With a timeline to hit, things move quickly. We find our lead actor, Isaiah Lehtinen, our incredible Lawrence. I make detailed, obsessive look books and inspiration boards about my vision for the film, modelled from my high-school yearbooks, and research the video store chains of the early 2000s. I start collaborating with a great team of artists: my cinematographer Rico Moran, production designer Claudia Dall’Orso, hair and makeup artist Andi Clifford and costume designer Courtney Mitchell.
My father drives me around the Greater Toronto Area. We’re looking for a sprawling suburban video store location, but it turns out we can only afford tiny, weird convenience stores in back alleyways. Then, Lean texts me a picture of an abandoned Blockbuster in Northern Ontario. If you ignore the asbestos leaking from the walls, it’s a perfect time capsule. Everything in the store has been left untouched since it closed in 2004.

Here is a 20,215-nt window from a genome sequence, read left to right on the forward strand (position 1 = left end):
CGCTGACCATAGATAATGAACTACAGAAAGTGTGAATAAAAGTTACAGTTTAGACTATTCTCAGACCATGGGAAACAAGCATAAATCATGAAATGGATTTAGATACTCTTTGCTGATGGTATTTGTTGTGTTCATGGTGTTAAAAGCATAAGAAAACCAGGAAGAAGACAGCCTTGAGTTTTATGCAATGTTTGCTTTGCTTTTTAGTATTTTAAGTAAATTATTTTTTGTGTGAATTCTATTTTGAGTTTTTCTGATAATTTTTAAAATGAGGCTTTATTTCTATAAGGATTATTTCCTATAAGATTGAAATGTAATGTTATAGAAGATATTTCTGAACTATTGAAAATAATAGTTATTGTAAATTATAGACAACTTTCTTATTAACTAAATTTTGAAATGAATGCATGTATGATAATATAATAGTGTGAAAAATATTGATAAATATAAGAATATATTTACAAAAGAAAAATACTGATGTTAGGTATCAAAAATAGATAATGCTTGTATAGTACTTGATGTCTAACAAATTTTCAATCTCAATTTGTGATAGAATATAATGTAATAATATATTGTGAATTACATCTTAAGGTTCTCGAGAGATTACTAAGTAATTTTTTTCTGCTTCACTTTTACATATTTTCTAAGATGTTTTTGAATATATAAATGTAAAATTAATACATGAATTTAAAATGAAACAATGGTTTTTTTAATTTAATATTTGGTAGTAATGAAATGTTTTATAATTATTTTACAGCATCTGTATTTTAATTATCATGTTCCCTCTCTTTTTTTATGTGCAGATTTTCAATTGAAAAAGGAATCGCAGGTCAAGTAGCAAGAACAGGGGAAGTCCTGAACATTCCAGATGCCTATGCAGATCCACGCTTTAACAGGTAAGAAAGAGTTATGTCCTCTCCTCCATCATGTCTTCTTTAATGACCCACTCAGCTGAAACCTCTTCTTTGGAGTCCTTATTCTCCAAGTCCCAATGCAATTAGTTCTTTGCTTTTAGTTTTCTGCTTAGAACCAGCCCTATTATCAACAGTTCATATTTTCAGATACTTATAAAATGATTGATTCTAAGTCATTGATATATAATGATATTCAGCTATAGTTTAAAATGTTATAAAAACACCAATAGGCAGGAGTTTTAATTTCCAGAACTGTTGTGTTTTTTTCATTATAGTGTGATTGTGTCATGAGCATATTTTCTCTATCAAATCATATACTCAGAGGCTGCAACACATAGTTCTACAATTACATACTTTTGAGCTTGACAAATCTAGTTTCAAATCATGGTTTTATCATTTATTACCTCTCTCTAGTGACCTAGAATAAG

Unfortunately, we can’t afford to shoot there. I cut a deal with the property manager and we fill a cube truck with the building’s dusty shelving and computers. We eventually find our dream location – a 10,000-square-foot storefront that was recently a thrift store in Ajax, Ont. – after I get the demented idea to call every store that used to be a Blockbuster.
The film was shot in a 10,000-square-foot storefront that was recently a thrift store in Ajax, Ont.
Finally, our first day of production arrives. I haven’t been in the same room with anyone other than my dad in eight months, and now I am directing a crew of 25 people.
COVID-19 costs, such as hiring a team of on-set medics to administer nasal swabs each morning, wipe out 15 per cent of an already strapped micro-budget, forcing my producers to defer their fees and me to put my life savings into the film. A lead actor gets recast halfway through production after a freak accident. My assistant director tries to mandate that all our extras have to wear masks, even while they’re on camera and it almost blows a mental gasket in my brain. I direct in a face shield that fogs up my glasses, and stumble around the set like Mr. Magoo.